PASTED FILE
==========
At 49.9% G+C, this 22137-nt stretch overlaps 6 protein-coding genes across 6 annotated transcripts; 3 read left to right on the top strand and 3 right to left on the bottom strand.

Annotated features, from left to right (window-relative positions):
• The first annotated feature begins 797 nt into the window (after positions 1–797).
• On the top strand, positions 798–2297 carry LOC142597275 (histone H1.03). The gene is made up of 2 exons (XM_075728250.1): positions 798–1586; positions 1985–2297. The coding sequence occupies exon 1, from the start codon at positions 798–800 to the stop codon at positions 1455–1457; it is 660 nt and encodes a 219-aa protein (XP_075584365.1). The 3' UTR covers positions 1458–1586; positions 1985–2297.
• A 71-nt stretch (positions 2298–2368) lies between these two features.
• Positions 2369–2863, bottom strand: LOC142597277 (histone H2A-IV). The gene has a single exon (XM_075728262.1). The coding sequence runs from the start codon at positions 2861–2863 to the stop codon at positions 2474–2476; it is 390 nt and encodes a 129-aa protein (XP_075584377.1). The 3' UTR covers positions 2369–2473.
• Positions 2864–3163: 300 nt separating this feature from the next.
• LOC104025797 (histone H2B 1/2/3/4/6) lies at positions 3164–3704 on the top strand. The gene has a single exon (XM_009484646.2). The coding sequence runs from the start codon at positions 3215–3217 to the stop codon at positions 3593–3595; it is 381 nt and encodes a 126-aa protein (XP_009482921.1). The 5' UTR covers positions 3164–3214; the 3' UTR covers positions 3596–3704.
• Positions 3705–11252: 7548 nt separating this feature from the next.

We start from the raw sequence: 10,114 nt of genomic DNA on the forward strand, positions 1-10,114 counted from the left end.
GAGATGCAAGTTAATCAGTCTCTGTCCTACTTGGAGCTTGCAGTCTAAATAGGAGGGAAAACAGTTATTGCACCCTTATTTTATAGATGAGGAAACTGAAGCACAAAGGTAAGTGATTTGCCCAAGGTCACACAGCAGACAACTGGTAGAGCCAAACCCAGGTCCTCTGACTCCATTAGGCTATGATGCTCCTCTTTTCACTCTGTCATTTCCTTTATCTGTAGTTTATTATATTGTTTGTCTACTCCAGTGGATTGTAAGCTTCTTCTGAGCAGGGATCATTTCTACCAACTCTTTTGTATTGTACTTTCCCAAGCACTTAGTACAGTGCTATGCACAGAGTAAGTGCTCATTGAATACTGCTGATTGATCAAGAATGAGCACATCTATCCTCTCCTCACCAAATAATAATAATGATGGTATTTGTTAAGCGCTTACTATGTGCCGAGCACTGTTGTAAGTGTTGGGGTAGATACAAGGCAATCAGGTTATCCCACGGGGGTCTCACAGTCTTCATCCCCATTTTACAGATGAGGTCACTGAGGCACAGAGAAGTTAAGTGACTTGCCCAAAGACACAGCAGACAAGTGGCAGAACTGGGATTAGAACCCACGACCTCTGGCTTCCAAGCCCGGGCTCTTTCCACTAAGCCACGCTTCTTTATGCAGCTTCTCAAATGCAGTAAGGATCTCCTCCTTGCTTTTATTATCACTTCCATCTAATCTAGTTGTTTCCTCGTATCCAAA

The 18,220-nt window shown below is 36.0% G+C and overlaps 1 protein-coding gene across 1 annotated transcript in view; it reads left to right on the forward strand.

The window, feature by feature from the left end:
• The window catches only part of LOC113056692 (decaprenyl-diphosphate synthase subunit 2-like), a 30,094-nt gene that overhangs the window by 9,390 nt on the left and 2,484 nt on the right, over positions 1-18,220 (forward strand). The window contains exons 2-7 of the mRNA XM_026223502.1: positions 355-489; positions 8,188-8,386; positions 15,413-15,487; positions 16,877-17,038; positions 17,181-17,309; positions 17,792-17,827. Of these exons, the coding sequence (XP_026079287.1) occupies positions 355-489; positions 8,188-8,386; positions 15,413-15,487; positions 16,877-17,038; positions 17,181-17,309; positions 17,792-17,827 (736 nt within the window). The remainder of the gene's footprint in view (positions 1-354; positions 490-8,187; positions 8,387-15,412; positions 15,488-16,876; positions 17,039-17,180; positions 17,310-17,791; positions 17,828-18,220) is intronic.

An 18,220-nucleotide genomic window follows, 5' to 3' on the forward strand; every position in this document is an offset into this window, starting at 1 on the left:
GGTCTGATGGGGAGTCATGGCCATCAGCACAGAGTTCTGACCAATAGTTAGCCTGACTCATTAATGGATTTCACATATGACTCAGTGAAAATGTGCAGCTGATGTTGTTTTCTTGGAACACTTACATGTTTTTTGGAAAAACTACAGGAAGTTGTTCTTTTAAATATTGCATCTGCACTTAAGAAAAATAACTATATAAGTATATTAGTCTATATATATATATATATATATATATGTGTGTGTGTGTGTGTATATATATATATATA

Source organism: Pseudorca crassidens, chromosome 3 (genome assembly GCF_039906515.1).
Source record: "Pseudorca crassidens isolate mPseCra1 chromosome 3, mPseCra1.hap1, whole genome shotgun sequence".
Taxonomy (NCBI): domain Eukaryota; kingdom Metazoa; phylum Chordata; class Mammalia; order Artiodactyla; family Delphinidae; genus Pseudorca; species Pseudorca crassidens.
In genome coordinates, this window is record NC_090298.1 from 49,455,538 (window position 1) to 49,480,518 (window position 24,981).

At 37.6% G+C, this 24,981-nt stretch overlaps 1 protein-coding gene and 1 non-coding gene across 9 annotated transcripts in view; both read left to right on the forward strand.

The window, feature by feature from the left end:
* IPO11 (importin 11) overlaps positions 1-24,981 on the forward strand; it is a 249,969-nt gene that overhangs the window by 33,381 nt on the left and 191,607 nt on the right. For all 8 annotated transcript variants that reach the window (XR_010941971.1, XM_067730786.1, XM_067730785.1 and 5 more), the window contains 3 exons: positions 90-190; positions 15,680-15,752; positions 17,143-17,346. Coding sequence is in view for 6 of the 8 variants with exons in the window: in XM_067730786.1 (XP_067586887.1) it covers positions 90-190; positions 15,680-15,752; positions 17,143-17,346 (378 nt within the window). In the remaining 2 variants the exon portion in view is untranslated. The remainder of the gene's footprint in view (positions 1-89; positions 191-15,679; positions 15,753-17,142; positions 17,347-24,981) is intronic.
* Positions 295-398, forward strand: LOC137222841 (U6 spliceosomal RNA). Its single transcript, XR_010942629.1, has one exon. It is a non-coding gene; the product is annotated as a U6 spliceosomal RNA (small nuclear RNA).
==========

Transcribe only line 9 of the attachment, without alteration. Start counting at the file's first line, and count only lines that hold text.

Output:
• Positions 3705–11252: 7548 nt separating this feature from the next.